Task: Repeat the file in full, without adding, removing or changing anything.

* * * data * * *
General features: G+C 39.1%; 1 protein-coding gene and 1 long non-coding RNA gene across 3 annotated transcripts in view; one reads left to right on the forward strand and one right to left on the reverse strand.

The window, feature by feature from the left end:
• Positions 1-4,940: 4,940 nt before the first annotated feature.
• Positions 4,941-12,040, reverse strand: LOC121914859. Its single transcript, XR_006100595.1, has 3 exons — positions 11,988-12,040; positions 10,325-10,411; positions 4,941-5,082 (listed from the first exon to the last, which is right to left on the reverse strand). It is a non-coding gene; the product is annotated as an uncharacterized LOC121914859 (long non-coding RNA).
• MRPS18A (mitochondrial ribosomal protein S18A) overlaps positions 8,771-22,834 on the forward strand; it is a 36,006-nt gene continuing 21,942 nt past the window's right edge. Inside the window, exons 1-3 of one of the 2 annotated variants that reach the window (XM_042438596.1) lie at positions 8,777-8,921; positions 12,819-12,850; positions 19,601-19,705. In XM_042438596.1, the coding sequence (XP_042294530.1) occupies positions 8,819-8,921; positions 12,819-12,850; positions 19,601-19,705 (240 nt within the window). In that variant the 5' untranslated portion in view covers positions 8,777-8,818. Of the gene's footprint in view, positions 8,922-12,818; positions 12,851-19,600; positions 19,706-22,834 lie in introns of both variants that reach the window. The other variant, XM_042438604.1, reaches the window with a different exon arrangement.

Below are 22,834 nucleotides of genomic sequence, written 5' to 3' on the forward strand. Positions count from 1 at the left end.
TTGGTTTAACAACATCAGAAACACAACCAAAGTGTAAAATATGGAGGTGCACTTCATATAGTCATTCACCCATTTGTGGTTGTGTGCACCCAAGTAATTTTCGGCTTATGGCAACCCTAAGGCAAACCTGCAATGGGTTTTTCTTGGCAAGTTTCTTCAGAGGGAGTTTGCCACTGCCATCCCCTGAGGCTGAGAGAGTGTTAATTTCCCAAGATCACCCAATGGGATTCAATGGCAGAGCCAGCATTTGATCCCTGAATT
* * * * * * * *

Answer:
General features: G+C 39.1%; 1 protein-coding gene and 1 long non-coding RNA gene across 3 annotated transcripts in view; one reads left to right on the forward strand and one right to left on the reverse strand.

The window, feature by feature from the left end:
• Positions 1-4,940: 4,940 nt before the first annotated feature.
• Positions 4,941-12,040, reverse strand: LOC121914859. Its single transcript, XR_006100595.1, has 3 exons — positions 11,988-12,040; positions 10,325-10,411; positions 4,941-5,082 (listed from the first exon to the last, which is right to left on the reverse strand). It is a non-coding gene; the product is annotated as an uncharacterized LOC121914859 (long non-coding RNA).
• MRPS18A (mitochondrial ribosomal protein S18A) overlaps positions 8,771-22,834 on the forward strand; it is a 36,006-nt gene continuing 21,942 nt past the window's right edge. Inside the window, exons 1-3 of one of the 2 annotated variants that reach the window (XM_042438596.1) lie at positions 8,777-8,921; positions 12,819-12,850; positions 19,601-19,705. In XM_042438596.1, the coding sequence (XP_042294530.1) occupies positions 8,819-8,921; positions 12,819-12,850; positions 19,601-19,705 (240 nt within the window). In that variant the 5' untranslated portion in view covers positions 8,777-8,818. Of the gene's footprint in view, positions 8,922-12,818; positions 12,851-19,600; positions 19,706-22,834 lie in introns of both variants that reach the window. The other variant, XM_042438604.1, reaches the window with a different exon arrangement.

Below are 22,834 nucleotides of genomic sequence, written 5' to 3' on the forward strand. Positions count from 1 at the left end.
TTGGTTTAACAACATCAGAAACACAACCAAAGTGTAAAATATGGAGGTGCACTTCATATAGTCATTCACCCATTTGTGGTTGTGTGCACCCAAGTAATTTTCGGCTTATGGCAACCCTAAGGCAAACCTGCAATGGGTTTTTCTTGGCAAGTTTCTTCAGAGGGAGTTTGCCACTGCCATCCCCTGAGGCTGAGAGAGTGTTAATTTCCCAAGATCACCCAATGGGATTCAATGGCAGAGCCAGCATTTGATCCCTGAATT